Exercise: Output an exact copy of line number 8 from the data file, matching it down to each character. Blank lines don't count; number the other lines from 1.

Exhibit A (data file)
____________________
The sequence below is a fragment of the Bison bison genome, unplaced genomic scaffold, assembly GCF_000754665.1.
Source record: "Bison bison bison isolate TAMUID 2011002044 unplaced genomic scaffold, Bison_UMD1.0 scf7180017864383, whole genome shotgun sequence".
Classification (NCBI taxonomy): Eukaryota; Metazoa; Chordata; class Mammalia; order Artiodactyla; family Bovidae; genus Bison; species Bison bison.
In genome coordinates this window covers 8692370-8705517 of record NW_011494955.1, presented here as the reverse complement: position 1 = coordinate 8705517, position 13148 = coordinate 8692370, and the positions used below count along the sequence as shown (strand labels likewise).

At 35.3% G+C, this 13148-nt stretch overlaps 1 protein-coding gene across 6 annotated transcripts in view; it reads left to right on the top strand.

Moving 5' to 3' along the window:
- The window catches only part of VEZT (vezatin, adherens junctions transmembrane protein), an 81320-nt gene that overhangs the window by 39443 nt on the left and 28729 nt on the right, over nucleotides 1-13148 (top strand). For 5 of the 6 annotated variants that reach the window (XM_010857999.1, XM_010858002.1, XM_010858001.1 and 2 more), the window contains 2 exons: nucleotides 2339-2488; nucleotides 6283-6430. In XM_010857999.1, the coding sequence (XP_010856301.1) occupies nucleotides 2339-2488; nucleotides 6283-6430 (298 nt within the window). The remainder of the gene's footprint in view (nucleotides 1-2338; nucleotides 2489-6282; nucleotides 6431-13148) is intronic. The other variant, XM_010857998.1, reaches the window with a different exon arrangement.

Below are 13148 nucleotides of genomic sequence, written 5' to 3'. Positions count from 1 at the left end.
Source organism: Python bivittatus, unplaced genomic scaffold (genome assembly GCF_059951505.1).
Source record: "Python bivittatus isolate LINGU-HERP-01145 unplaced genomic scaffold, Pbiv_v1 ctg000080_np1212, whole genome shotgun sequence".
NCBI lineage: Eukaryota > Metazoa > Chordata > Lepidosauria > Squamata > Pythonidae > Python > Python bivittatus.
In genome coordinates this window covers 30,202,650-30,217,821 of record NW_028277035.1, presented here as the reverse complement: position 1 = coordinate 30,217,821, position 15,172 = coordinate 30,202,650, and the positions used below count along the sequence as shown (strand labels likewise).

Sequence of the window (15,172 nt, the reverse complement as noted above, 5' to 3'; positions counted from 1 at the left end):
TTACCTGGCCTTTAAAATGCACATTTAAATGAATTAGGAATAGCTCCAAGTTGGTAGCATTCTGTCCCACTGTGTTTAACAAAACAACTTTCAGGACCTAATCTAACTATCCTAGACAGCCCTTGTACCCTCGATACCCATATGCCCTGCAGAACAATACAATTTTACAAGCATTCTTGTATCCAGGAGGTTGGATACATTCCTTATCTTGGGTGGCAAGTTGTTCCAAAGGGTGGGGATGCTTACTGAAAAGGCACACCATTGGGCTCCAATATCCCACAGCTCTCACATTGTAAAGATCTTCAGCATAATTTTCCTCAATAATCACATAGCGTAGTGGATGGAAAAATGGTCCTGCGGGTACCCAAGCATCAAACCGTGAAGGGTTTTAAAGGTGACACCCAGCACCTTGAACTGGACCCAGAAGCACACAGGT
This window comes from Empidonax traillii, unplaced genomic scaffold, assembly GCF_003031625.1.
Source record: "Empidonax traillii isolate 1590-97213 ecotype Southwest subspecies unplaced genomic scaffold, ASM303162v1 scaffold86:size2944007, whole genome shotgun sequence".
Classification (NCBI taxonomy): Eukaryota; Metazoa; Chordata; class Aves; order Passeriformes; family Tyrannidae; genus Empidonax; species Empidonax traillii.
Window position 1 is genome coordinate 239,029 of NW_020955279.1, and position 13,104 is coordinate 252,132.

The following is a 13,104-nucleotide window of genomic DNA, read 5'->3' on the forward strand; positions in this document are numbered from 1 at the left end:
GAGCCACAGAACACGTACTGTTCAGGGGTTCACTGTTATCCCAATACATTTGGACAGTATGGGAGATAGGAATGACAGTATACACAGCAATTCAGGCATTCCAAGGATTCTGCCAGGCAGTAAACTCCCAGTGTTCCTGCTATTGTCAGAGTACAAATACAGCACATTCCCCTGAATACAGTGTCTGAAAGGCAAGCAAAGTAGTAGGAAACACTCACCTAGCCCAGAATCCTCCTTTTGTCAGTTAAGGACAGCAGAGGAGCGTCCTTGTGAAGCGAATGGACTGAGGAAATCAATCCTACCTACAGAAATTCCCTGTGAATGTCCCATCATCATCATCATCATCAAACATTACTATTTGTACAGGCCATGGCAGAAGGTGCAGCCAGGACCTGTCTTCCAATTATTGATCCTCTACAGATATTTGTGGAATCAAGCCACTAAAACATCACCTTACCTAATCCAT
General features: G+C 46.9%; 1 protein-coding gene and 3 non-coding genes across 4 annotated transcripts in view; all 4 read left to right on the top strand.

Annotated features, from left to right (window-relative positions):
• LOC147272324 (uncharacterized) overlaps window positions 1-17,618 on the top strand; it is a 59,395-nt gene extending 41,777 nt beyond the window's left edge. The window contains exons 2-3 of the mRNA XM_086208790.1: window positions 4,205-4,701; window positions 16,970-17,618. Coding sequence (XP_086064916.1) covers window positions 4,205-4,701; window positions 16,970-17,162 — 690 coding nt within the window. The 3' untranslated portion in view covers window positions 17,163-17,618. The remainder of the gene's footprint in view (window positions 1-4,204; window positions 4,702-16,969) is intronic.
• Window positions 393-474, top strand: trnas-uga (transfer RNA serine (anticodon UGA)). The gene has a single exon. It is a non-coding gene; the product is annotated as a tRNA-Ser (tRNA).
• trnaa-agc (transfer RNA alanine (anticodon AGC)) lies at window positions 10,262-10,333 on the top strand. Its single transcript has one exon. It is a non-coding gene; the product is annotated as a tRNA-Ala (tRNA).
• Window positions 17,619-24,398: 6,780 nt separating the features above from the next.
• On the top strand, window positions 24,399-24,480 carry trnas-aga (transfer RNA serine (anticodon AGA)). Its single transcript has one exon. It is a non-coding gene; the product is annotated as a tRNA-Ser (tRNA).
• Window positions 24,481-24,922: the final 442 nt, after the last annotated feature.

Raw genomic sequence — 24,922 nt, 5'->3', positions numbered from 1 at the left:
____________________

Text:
Below are 13148 nucleotides of genomic sequence, written 5' to 3'. Positions count from 1 at the left end.